This piece originally appeared as part of our Be A Tourist in Your Own Town guide, in the December 2017 issue of Los Angeles magazine.
Want to sip a kumquat old-fashioned in rarefied air? Or maybe take in views of the Pacific from your bed? There’s a hotel for that (and that). Whether you’re looking for high-altitude cocktails, a retro pool scene, a room with a billion-dollar view, or a quick hit of L.A. history, avoid a traumatic trip to LAX and check into one of these staycation-ready spots instead.
Your ears will probably pop on the way up to Spire 73, the InterContinental hotel’s rooftop bar, which sits 791 feet above street level. (Why, yes, that does make it the tallest open-air bar in the Western Hemisphere.) The decor could have been inspired by the four elements: Nosh on honey-glazed pork belly while sitting on faux-grass couches, mix and mingle alongside mod fire-pits, sip your mint julep in front of a massive water feature, and, well, the whole fresh air thing is pretty obvious.
You won’t find crowds at Beverly Hills’ boutique Avalon Hotel. Called the Beverly Carlton when it opened in 1949, the place got a posh facelift from L.A. designer Kelly Wearstler last year, complete with throwback decor (low slung ’70s-style sofas) and a Jordan almond palette (creamy white stone-veneer tables). Outside, cabanas hand-painted with trompe l’oeil patterns surround a funky pool. The vibe is Marilyn-esque—fitting, considering the starlet briefly lived at the hotel in the ’50s.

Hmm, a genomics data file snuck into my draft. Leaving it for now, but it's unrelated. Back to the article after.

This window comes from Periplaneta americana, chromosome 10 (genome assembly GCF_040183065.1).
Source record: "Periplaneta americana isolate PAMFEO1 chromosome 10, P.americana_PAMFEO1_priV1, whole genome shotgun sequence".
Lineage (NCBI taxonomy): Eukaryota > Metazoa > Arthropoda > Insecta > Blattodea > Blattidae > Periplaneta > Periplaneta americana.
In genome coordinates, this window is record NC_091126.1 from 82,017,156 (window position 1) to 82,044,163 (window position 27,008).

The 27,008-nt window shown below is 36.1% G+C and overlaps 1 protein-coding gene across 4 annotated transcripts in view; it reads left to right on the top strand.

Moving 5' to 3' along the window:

Sleep like a Rockefeller for a night or two at Nobu Ryokan. The pristine Japanese-style inn, cofounded by Oracle software mogul Larry Ellison and chef Nobu Matsuhisa, is nestled behind a discreet wall along Pacific Coast Highway. Private decks, fireplaces, and teak soaking tubs come standard in each of the 16 rooms, but the second-floor Ocean King, with its retractable bedroom wall overlooking the Pacific, is the one to book (start saving now—prices range from $1,100 to $2,000 per night). Speaking of reservations, don’t expect to make one over the phone; the hideaway only accepts e-mail inquiries.
Mary Pickford, Douglas Fairbanks, and Charlie Chaplin’s former studio and movie palace has enjoyed a successful second act as the Ace Hotel, but touches from days of yore are everywhere: The neon-drenched marquee was installed in the late ’20s, and that iconic JESUS SAVES sign dates to 1989. Inside, the ornate Spanish Gothic 1,600-seat theater has been restored to its Pickford-era glory; the programming is impressively eclectic, from Comedy Bang! Bang!’s live podcast bonanza, aka Pee Cast Blast ’17 (December 10), to a CAP UCLA-organized performance by the Blind Boys of Alabama (December 17).
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